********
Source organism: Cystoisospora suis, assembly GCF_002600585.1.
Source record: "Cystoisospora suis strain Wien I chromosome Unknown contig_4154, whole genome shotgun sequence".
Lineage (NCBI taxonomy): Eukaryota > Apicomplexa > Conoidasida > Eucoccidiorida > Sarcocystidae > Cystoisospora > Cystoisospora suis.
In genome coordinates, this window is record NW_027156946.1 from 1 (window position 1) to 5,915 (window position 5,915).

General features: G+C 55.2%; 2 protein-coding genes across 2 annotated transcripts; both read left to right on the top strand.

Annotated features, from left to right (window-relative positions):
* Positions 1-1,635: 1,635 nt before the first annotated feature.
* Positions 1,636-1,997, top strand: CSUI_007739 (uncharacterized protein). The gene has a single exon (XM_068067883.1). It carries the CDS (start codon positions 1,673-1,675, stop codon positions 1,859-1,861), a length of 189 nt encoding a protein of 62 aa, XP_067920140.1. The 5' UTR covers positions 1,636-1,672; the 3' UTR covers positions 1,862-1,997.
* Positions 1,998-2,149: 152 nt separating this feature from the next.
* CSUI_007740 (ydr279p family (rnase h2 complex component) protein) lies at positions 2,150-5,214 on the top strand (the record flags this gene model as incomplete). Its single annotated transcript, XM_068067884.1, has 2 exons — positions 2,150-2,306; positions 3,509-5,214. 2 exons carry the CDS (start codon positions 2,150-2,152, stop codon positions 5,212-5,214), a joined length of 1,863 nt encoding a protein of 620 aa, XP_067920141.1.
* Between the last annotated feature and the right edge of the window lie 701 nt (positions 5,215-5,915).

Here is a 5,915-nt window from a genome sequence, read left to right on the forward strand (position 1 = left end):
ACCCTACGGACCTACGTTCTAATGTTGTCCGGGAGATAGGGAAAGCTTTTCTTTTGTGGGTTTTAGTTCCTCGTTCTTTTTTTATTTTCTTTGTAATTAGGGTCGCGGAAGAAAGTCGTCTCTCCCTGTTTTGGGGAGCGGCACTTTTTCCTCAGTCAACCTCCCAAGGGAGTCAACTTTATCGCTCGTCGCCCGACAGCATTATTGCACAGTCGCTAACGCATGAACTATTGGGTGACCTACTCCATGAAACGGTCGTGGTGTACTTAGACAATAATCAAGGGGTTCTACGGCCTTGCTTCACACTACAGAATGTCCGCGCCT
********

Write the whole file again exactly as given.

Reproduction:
Source organism: Cystoisospora suis, assembly GCF_002600585.1.
Source record: "Cystoisospora suis strain Wien I chromosome Unknown contig_4154, whole genome shotgun sequence".
Lineage (NCBI taxonomy): Eukaryota > Apicomplexa > Conoidasida > Eucoccidiorida > Sarcocystidae > Cystoisospora > Cystoisospora suis.
In genome coordinates, this window is record NW_027156946.1 from 1 (window position 1) to 5,915 (window position 5,915).

General features: G+C 55.2%; 2 protein-coding genes across 2 annotated transcripts; both read left to right on the top strand.

Annotated features, from left to right (window-relative positions):
* Positions 1-1,635: 1,635 nt before the first annotated feature.
* Positions 1,636-1,997, top strand: CSUI_007739 (uncharacterized protein). The gene has a single exon (XM_068067883.1). It carries the CDS (start codon positions 1,673-1,675, stop codon positions 1,859-1,861), a length of 189 nt encoding a protein of 62 aa, XP_067920140.1. The 5' UTR covers positions 1,636-1,672; the 3' UTR covers positions 1,862-1,997.
* Positions 1,998-2,149: 152 nt separating this feature from the next.
* CSUI_007740 (ydr279p family (rnase h2 complex component) protein) lies at positions 2,150-5,214 on the top strand (the record flags this gene model as incomplete). Its single annotated transcript, XM_068067884.1, has 2 exons — positions 2,150-2,306; positions 3,509-5,214. 2 exons carry the CDS (start codon positions 2,150-2,152, stop codon positions 5,212-5,214), a joined length of 1,863 nt encoding a protein of 620 aa, XP_067920141.1.
* Between the last annotated feature and the right edge of the window lie 701 nt (positions 5,215-5,915).

Here is a 5,915-nt window from a genome sequence, read left to right on the forward strand (position 1 = left end):
ACCCTACGGACCTACGTTCTAATGTTGTCCGGGAGATAGGGAAAGCTTTTCTTTTGTGGGTTTTAGTTCCTCGTTCTTTTTTTATTTTCTTTGTAATTAGGGTCGCGGAAGAAAGTCGTCTCTCCCTGTTTTGGGGAGCGGCACTTTTTCCTCAGTCAACCTCCCAAGGGAGTCAACTTTATCGCTCGTCGCCCGACAGCATTATTGCACAGTCGCTAACGCATGAACTATTGGGTGACCTACTCCATGAAACGGTCGTGGTGTACTTAGACAATAATCAAGGGGTTCTACGGCCTTGCTTCACACTACAGAATGTCCGCGCCT